What matters is being a good person; having a good heart; being kind; being compassionate; having empathy; being forgiving, generous, and thoughtful; being fair; not judging others; having grace; living life with purpose and meaning; having good intentions; knowing that you did the best you could. I tell him those are the things in life that matter the most. He listens. He asks me if I’m sure; how do I know? I tell him that I know because I used to worry and stress over the silliest things. I used to let so many things wear me down and I would beat myself up emotionally over any little thing, but that I finally realized that it’s not worth it. When you look at the big picture of life, the little stuff really doesn’t matter in the end.

I learned this during my trip to Miraval in Tucson, AZ in September 2012. I took a class with Leigh Weintraub, a therapist. The class was called “Reflect & Transcend”. She had us do a variety of written exercises. One of them was to close your eyes and imagine your wise 100-year-old-self on her deathbed, talking to the current you. What words of wisdom would she impart on you before she leaves this earth? I sat with my eyes closed and envisioned myself on my deathbed. Immediately, I heard myself say “None of it mattered in the end.” (Do this right now. Close your eyes. Picture your 100-year-old-self. Listen. What do you hear yourself say? Make it your mantra.)

All the small “stuff” I have stressed, worried, and freaked about in my life…none of it will matter in the end. It’s all trivial and insignificant. The sleep I have lost over people talking trash about me; what others think of me; people hurting me; things not going my way; things not being fair or just; things going awry…none of it will matter in the end. I’ve made an entire mountain range out of 1000 mole hills. None of it matters. I’ve cried and banged my head against the wall over misunderstandings and miscommunications; over misconceptions and assumptions. None of it matters.

What will matter is how I lived my life; how I treated others; how I gave my heart and soul to my loved ones; how I learned to forgive and to let go; how I made peace with my past and my misfortunes; how I tried to do my best. The rest of it…none of it mattered in the end. 

(Someone please stamp that on my forehead next time I stress, worry, or freak out over something menial.)

Disclaimer... I am not referring to the big stuff in life. We each know in our heart of hearts what matters. The big stuff DID matter to me and changed me forever (the loss of my mom, loss of my baby, infertility, learning of my adoption at age 30, etc.). I'm referring to the petty stuff - my dad coming to my work, DJ not moving out with me, Felicia speaking ill of me...That's the stuff that didn't matter in the end.

I did this in May at the Strawberry Festival.
I was cracking up reading the handwriting analysis.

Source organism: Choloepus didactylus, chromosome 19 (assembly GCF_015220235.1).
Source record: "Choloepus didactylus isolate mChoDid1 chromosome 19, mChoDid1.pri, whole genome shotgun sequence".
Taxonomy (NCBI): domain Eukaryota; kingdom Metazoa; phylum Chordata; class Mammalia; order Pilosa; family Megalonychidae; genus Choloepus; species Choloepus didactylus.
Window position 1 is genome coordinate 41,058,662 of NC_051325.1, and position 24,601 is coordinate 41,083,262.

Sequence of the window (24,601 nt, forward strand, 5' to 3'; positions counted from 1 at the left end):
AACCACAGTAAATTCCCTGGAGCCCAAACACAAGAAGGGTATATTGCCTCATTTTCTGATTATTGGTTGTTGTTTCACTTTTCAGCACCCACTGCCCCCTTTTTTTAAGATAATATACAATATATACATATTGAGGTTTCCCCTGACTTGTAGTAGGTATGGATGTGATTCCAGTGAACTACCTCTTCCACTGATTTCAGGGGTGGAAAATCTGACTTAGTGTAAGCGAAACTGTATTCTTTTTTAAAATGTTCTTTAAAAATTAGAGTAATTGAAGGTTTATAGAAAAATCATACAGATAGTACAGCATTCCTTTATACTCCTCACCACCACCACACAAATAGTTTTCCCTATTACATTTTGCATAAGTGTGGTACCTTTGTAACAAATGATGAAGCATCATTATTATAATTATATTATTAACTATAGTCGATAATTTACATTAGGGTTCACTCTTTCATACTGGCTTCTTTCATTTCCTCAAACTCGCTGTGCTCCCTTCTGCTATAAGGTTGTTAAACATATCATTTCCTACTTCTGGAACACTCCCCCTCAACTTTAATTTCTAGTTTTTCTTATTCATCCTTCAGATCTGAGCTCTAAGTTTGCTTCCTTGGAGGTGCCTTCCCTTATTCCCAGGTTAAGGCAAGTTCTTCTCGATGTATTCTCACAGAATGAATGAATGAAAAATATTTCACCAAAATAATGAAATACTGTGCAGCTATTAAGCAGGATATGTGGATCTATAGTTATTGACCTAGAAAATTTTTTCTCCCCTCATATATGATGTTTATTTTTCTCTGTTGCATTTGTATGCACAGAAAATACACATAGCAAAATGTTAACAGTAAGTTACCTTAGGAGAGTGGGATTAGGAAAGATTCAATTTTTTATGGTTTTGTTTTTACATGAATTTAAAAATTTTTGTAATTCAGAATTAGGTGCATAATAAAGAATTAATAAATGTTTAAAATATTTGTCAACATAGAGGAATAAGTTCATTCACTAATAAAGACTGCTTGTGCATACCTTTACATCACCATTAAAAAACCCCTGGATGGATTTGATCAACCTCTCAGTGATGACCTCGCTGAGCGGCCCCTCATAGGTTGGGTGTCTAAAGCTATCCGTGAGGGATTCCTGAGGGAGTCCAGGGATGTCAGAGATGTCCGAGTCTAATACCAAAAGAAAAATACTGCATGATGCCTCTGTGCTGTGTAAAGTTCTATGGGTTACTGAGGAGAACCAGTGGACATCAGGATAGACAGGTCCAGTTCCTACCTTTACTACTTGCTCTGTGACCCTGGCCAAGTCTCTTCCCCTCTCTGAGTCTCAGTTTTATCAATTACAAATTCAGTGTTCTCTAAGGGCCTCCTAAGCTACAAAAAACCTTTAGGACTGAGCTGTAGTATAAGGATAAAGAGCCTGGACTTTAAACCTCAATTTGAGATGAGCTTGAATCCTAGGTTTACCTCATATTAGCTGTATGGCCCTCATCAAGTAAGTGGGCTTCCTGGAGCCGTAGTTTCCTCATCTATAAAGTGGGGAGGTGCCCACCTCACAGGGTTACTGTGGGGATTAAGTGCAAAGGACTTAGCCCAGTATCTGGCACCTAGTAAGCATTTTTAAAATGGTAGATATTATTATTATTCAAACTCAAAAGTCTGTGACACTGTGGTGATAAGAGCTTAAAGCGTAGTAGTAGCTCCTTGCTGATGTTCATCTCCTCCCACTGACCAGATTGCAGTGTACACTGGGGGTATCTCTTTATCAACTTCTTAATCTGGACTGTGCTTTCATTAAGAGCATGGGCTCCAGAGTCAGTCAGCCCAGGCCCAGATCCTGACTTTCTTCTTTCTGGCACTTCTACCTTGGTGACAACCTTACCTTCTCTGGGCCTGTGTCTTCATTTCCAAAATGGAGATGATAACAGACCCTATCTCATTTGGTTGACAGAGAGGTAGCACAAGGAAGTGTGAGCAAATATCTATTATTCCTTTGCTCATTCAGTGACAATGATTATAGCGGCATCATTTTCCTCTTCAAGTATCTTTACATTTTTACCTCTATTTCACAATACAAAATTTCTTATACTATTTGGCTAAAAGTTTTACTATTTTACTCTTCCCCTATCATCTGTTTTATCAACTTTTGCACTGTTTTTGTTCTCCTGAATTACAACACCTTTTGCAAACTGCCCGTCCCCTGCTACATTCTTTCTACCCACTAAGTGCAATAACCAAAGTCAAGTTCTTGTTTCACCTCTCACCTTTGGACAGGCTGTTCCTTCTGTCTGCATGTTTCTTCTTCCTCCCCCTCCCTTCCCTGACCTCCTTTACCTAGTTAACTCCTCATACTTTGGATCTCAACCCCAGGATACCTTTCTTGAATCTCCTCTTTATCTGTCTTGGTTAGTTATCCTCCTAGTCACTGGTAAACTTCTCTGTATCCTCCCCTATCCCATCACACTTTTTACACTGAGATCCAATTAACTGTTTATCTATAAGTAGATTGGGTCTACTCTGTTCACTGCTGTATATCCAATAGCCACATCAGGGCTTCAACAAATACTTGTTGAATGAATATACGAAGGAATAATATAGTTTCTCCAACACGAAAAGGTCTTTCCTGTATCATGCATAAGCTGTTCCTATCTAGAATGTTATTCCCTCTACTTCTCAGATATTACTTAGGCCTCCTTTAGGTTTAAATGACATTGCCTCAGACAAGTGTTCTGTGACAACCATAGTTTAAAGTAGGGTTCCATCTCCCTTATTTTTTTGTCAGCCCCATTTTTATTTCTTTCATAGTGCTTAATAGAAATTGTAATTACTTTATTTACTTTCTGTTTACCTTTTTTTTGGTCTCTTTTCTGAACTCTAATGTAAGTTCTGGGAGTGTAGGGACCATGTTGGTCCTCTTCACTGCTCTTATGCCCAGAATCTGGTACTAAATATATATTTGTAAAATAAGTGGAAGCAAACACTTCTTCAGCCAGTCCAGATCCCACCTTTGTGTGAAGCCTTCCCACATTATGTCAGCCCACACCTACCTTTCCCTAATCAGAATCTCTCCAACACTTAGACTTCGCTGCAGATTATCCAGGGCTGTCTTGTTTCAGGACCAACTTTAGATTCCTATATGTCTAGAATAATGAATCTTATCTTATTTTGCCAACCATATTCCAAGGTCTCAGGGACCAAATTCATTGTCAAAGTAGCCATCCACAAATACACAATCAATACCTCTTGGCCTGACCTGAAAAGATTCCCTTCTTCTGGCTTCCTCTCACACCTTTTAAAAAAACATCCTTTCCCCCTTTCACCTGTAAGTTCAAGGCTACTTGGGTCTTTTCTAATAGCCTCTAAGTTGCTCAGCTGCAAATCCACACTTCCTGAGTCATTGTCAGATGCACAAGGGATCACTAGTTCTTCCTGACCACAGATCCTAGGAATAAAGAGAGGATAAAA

Pretty damn accurate!
AND I found this AFTER I wrote this post.
"You tend to worry over imaginary problems." YES!

A biggie - DJ and I opened up a Savings Account together.


  1. Everything seems monumental to the person experiencing it at the moment. It is often the benefit of time and distance from the situation that allows us to see it as insignificant in comparison to the larger picture. Some things really are huge, though, and do impact the rest of our lives. What matters is that we can put all things in perspective and take away from them what we need.
    Have a great day!

  2. Hi Lisa - Oh yes, I absolutely agree that some things are huge and are not to be minimized. My infertility, the loss of my unborn baby, the loss of my mother, and so many other tragedies in my life...those DID matter and those did affect me and change me forever and shape me into who I am today. I wondered when I wrote it if I needed to clarify that there is a difference. I may edit. :) Thanks for your thoughts. I so appreciate them!

    1. OK. Done. I added a disclaimer. HAHA!!

  3. I have totally taken a test and sobbed at Target. And I was not the teenage variety either, so your sharing of that lesson was not lost on me.

    For me, every time was huge.
    Every time still is.

    With blessings,

    1. Hi Dani - Thanks so much for sharing. I'm so sorry for your struggles. I feel your pain. Although my infertility journey finally ended 3 years ago with the adoption of our daughter, I will carry the scars of my loss and my infertility forever. Those were the most painful, saddest years of my life. I am grateful for all of it though. I always say if I had to do it all over again, I wouldn't change a thing. The life-lessons have been invaluable and the people I met along the way too. Those are the blessings that came from the torture. You're in my thoughts...